The justice sector has made tremendous improvements over the past one year but to reap even more, there is need for government to accelerate the establishment of the National Forensic Laboratory, Prosecutor-General Jean-Bosco Mutangana said Monday.
Speaking at the launch of the Judicial Year 2017/18, which was officiated by President Paul Kagame at Parliament, Mutangana said his office was still relying on its partnership with Germany’s Hamburg University to obtain forensic evidence from DNA tests.
“Last year alone, we sent 93 DNA samples to Germany. There is need to speed up the process to establish our own forensic laboratory to improve further on how fast we deliver justice,” he said.
The Rwf7-billion facility was initially planned to be up and running by 2015, but the deadline was missed. The long-awaited forensic facility will be an important addition in terms of providing scientific evidence while also significantly slashing down the cost of evidence-gathering, officials say.
Previous reports from Police indicate that the country spends about Rwf800,000 to ship a single sample to Germany or the UK.
In July this year, Justice minister Johnston Busingye told the parliamentary Standing Commission on National Budget and Patrimony that though a forensic laboratory would add significant value in preventing crimes, procurement issues had slowed down the whole process to ensure operationalisation.
Appearing before the Commission to discuss sectoral Budget Proposal for 2017/18 fiscal year, Busingye said that equipment for the laboratory had been bought and returned several times, slowing down the entire process.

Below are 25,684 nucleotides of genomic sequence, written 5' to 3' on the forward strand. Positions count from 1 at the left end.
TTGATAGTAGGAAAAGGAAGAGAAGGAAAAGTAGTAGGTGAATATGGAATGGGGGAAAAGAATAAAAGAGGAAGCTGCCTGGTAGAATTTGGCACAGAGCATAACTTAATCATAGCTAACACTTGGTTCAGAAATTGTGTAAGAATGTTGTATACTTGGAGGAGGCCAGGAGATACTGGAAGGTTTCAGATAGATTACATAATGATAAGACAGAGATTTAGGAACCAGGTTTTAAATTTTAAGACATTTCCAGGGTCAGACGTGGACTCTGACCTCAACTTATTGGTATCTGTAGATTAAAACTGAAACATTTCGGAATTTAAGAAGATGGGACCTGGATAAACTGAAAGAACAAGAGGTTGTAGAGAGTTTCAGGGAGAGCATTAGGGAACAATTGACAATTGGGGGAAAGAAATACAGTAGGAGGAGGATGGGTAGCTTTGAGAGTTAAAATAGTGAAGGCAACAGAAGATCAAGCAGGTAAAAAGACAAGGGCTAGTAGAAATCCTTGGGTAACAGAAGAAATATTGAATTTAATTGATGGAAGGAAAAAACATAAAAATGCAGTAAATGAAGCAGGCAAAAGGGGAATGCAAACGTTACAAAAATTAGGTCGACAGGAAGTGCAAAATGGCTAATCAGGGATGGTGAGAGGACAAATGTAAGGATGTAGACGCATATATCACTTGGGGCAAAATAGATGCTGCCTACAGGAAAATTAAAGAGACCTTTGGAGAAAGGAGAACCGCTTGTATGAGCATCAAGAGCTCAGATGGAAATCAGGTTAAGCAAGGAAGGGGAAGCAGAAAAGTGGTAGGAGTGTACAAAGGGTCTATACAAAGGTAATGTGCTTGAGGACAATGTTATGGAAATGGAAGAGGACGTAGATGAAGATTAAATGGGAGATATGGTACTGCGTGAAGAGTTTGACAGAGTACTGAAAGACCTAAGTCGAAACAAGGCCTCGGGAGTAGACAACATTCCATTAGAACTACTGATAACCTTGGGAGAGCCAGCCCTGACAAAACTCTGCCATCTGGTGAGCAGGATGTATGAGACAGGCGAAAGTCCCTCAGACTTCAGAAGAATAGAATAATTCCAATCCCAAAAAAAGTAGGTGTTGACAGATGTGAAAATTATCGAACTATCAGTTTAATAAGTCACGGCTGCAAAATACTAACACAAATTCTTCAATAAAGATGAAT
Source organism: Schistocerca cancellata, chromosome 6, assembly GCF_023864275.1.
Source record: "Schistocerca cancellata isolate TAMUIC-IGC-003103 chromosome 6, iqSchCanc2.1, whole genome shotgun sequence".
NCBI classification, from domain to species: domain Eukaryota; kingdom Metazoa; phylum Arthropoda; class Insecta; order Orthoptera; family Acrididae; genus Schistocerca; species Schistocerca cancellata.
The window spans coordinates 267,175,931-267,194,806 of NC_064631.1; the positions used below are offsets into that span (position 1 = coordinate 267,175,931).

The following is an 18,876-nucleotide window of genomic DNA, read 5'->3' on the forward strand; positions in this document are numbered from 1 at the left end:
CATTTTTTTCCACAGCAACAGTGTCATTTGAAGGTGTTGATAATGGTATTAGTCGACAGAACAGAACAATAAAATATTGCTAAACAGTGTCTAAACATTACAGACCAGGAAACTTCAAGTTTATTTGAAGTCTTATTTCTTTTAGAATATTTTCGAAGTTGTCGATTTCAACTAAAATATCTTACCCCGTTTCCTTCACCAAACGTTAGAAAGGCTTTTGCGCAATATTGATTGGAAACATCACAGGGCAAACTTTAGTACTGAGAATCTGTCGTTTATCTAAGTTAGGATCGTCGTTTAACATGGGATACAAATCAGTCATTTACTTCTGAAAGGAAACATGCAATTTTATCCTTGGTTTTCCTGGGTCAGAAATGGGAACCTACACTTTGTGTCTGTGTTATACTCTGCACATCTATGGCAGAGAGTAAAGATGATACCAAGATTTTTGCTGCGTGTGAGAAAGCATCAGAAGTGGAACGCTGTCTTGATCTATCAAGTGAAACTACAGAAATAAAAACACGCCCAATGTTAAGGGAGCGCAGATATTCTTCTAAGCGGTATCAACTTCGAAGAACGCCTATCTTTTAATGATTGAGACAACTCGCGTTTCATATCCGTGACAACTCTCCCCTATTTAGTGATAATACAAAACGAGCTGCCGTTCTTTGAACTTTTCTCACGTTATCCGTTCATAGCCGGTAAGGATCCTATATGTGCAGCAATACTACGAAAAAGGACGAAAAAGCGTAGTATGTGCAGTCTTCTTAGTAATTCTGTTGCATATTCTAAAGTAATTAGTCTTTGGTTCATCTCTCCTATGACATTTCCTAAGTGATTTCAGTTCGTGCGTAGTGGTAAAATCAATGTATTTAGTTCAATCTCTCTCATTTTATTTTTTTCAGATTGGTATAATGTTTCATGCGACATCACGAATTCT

“One of the biggest challenges we have when it comes to such processes is the tendering process. However, in this particular case, while we have bought laboratory equipment, among other forensic laboratory materials, we had to return some of it more than once because it didn’t meet the specifications,” he said.
Meanwhile, in the 2016/17 Judicial Year, the Prosecutor-General’s Office investigated a total of 3,130 cases gender and sexual related offences and 3,086 of them were finalised.
Of these, 1,772 cases were read in court, and Prosecution won 1,488 which is an equivalent of 84 percent.
Cracking down on corruption
Mutangana said the rate at which corruption cases are handled has greatly improved.
“We received 1,036 cases and worked on 1,013, which is 97.8 percent (completion rate). The conviction rate of these cases has improved rising to 84.2 per cent from 79.05 per cent,” he said.
Specifically, the Prosecutor-General’s office investigated cases of mismanagement of funds meant for welfare programmes, including Girinka, Mituelle de Sante, and VUP programmes.
“In the 2016/17 judicial year, Prosecution filed 64 cases. 43 of them involved 64 individuals, 49 were found guilty of embezzlement and were ordered to refund more than Rwf100 million and were f ined more than Rwf175 million,” he said.
Mutangana also pointed out that in the past year, his office had also started giving special attention to some sectors, based on the information it receives.
“For instance, in the medical field, in 2016/17, we investigated 15 hospitals and in these 93 personnel were investigated for embezzlement of funds, 68 were taken to court, 35 of them await verdict, while 17 were found guilty and ordered to refund more than Rwf1.1 billion,” he said.
He warned that the medical field was one of the many that would be investigated to put a stop to mismanagement and embezzlement of government funds.